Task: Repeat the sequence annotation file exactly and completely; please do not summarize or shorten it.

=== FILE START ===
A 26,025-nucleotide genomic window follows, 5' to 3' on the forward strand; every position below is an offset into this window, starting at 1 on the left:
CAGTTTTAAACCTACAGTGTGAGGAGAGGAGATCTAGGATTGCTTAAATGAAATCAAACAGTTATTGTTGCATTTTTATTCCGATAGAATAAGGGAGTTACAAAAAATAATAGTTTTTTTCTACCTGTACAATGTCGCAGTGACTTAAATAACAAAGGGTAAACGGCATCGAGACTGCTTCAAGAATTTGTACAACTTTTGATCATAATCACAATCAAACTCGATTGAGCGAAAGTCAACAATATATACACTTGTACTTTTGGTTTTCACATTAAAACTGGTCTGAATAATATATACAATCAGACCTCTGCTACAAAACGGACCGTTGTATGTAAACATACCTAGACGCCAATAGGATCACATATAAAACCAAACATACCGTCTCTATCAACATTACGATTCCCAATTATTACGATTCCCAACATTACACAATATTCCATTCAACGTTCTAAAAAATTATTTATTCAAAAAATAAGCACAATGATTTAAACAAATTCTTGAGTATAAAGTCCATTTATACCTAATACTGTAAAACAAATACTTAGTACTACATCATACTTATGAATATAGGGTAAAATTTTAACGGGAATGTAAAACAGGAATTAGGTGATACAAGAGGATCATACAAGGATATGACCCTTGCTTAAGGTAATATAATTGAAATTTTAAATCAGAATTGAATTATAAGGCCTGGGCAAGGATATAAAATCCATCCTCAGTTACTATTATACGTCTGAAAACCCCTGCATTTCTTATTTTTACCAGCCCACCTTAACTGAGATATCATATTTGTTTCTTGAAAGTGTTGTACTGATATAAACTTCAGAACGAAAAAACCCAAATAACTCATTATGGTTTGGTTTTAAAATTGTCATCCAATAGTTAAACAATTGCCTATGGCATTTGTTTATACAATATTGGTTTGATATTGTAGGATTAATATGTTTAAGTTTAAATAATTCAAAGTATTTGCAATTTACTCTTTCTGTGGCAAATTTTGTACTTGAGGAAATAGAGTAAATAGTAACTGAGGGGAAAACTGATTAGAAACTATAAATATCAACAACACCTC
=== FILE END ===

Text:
A 26,025-nucleotide genomic window follows, 5' to 3' on the forward strand; every position below is an offset into this window, starting at 1 on the left:
CAGTTTTAAACCTACAGTGTGAGGAGAGGAGATCTAGGATTGCTTAAATGAAATCAAACAGTTATTGTTGCATTTTTATTCCGATAGAATAAGGGAGTTACAAAAAATAATAGTTTTTTTCTACCTGTACAATGTCGCAGTGACTTAAATAACAAAGGGTAAACGGCATCGAGACTGCTTCAAGAATTTGTACAACTTTTGATCATAATCACAATCAAACTCGATTGAGCGAAAGTCAACAATATATACACTTGTACTTTTGGTTTTCACATTAAAACTGGTCTGAATAATATATACAATCAGACCTCTGCTACAAAACGGACCGTTGTATGTAAACATACCTAGACGCCAATAGGATCACATATAAAACCAAACATACCGTCTCTATCAACATTACGATTCCCAATTATTACGATTCCCAACATTACACAATATTCCATTCAACGTTCTAAAAAATTATTTATTCAAAAAATAAGCACAATGATTTAAACAAATTCTTGAGTATAAAGTCCATTTATACCTAATACTGTAAAACAAATACTTAGTACTACATCATACTTATGAATATAGGGTAAAATTTTAACGGGAATGTAAAACAGGAATTAGGTGATACAAGAGGATCATACAAGGATATGACCCTTGCTTAAGGTAATATAATTGAAATTTTAAATCAGAATTGAATTATAAGGCCTGGGCAAGGATATAAAATCCATCCTCAGTTACTATTATACGTCTGAAAACCCCTGCATTTCTTATTTTTACCAGCCCACCTTAACTGAGATATCATATTTGTTTCTTGAAAGTGTTGTACTGATATAAACTTCAGAACGAAAAAACCCAAATAACTCATTATGGTTTGGTTTTAAAATTGTCATCCAATAGTTAAACAATTGCCTATGGCATTTGTTTATACAATATTGGTTTGATATTGTAGGATTAATATGTTTAAGTTTAAATAATTCAAAGTATTTGCAATTTACTCTTTCTGTGGCAAATTTTGTACTTGAGGAAATAGAGTAAATAGTAACTGAGGGGAAAACTGATTAGAAACTATAAATATCAACAACACCTC